I couldn’t afford to keep him
The crisis has made it impossible for me to properly raise a child. I can’t afford to keep myself alive, much less could I keep him
Those were the words of an unidentified 32 year old woman in the town of Zaraza, Guárico state (my family’s hometown) who attempted to have an abortion on her eighth month of pregnancy. The child somehow survived, to which, upon birth, she suffocated him and buried him in the back yard. CICPC officer Oswaldo Morales reported the women desperately crying: “The crisis has made it impossible for me to properly raise a child. I can’t afford to keep myself alive, much less could I keep him.”
Revenge and Vacuna
A normal Sunday softball match in the Universidad del Zulia’s baseball field was interrupted by the shooting of Moisés Lugo, the first base man. Unidentified witnesses report three men arriving in a blue Chery Arauca, two of them getting out of the car and buying pastelitos. When people realized they were armed, they panicked and ran into the Sports Direction’s offices, but there was no time for Lugo to react, and he was killed. It was later found that Lugo had participated in a drug related gang called Los Matos, and had a criminal record. Speculation points to vengeance as the motive.
In Los Olivos, Ocumare del Tuy, a simple farmer, his son, and his helper, were shot to death for refusing to pay vacuna. This is an everyday term in Venezuelan organized crime. What it implies is that someone living or working in an area controlled by one or many gangs is expected to pay a sum of money for a gang’s protection or, at least, to be left alone. In this case, Juan Ramón Guaimaro, age 58, was approached by unidentified criminals who demanded a Bs. 200.000 monthly fee. Guaimaro answered that he had no such amount, upon which he, his son Juan Jefferson, and worker Christian Castillo, were shot to death.
No food for you!
Venezuela-Brazil exports have gone down 61%, taking Venezuela from #7 to #37 on the Brazilian list of exports. The reason? They don’t know if and when they’ll get payed
Newspaper Folha de Sao Paulo reported yesterday that at least 400 Brazilian businessmen are now refusing to export goods to Venezuela. Venezuela-Brazil exports have gone down 61%, taking Venezuela from #7 to #37 on the Brazilian list of exports. The reason? They don’t know if and when they’ll get payed. While this export reduction includes industries like sandals, the most important products are meats, specially chicken, which are no longer coming in from the neighboring country.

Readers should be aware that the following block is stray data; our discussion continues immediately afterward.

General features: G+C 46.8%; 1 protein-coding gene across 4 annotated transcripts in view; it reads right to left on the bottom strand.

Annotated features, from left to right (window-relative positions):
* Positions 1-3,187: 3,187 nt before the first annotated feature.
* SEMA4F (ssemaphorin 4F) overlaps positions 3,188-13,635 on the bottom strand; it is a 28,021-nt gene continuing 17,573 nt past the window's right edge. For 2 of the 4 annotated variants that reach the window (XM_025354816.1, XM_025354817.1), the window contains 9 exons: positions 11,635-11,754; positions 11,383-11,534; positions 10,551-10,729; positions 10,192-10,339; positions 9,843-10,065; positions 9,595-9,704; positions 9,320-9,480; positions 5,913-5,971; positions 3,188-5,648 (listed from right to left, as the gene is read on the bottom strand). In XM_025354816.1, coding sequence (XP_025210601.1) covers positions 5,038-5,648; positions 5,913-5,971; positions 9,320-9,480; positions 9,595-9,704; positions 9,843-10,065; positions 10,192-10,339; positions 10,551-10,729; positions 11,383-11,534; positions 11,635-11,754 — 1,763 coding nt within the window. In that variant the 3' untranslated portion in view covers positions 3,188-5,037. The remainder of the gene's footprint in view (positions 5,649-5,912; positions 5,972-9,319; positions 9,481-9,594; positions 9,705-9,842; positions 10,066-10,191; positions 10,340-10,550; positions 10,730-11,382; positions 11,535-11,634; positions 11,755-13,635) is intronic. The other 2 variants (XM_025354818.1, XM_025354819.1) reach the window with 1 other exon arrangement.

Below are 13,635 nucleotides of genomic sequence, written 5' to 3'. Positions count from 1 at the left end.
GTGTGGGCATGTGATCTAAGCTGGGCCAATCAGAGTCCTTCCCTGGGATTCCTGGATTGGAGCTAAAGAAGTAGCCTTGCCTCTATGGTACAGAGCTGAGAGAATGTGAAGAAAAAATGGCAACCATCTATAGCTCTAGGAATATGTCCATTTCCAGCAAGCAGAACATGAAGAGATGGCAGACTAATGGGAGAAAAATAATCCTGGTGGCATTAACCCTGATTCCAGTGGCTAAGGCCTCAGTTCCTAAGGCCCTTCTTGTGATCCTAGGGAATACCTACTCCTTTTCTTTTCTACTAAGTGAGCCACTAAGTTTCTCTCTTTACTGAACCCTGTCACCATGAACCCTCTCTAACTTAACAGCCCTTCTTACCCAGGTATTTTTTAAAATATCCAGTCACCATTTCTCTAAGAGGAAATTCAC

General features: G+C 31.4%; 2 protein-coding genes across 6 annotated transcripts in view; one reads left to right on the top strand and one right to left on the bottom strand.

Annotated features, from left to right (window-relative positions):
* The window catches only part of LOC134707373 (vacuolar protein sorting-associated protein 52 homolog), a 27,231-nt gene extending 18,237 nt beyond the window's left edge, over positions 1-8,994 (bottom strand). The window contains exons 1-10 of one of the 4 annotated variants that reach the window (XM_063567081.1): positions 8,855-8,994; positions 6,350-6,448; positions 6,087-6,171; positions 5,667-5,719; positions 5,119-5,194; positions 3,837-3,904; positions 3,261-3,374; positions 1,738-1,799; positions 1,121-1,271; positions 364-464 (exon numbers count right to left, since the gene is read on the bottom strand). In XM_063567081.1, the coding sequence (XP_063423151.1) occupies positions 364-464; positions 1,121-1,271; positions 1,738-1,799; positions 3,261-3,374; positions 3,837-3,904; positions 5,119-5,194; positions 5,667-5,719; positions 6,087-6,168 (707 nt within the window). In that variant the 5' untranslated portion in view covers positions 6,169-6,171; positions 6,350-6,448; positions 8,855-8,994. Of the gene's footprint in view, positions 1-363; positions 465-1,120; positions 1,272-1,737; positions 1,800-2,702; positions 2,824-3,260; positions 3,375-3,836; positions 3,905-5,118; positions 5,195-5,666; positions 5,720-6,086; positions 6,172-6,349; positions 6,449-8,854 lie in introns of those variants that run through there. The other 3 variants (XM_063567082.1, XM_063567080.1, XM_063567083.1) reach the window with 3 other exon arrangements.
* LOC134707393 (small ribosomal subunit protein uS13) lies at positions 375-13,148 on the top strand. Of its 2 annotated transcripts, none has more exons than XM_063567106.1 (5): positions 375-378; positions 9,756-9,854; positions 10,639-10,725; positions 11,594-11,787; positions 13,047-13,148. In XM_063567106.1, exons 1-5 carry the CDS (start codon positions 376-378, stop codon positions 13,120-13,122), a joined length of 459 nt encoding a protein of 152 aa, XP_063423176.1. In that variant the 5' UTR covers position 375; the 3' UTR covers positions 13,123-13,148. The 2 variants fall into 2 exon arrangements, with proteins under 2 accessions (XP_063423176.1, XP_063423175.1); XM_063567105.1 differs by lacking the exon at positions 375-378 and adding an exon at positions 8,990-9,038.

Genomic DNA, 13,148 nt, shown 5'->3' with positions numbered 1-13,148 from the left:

The Bus Driver Drama
The government would later go on to declare that it was not a shutdown, to accuse providers of sabotaging the service, and ultimately to ask bus drivers to subsidize the student ticket themselves
Members of the transport guild have expressed their anxiety at the insufficiency of the current price of the pasaje to cover their costs. They currently await a meeting with Transport Ministry officials to raise the price yet again.
They had already agreed upon a timetable of price increases, which established Bs. 45 in August, Bs. 60 in October, Bs. 80 in November, and Bs. 100 in December. All these to be published in the official gazette. However, a minimum wage hike was announced, and the November hike of the pasaje is yet to be seen.
This added to the student ticked drama, which began when, without consultation, the national government shut down student ticket offices, depriving users of this benefit. The government would later go on to declare that it was not a shutdown, to accuse providers of sabotaging the service, and ultimately to ask bus drivers to subsidize the student ticket themselves, promising that the government will pay the bill on January. Naturally, drivers refused.
Members of the National Transport Federation have met the Minister and other officials in negotiation tables in which the Government has committed itself to some measures, which they of course later failed to perform, leading to a national transport Hora Cero. The government has attempted to solve this by proposing more negotiation tables and offering more commitments. Now where have I heard this before?
In one of his many unnecessary, violent statements, Diosdado Cabello said yesterday that he “sees no future” for the dialogue, especially when “those people in MUD ask for elections”. He went on to say that there already is an electoral timetable and that it includes nothing more than regional elections. I’ve lost track of whether this is a sign of division between PSUV, part of a media show, or just something to mess with our heads. The fact remains that, publicly, PSUV’s highest officers remain very much dictatorial (“no con votos ni con balas” ring a bell, anyone?).
This week has a lot on its plate. Opposition seems to be playing two fronts: political parties and Movimiento Estudiantil/Civil Society. On one front, we’re supposed to see the results from the dialogue. On the other, street protests will continue. And not to agree with Rafael Poleo’s conspiracy theories, but I have a feeling that the sense of stability everyone seems to be trying to build will once more fall into chaos once the US elections are done.
As my Human Rights teacher tells me: the most likely scenario is: who knows?Caracas Chronicles is 100% reader-supported. Support independent Venezuelan journalism by making a donation.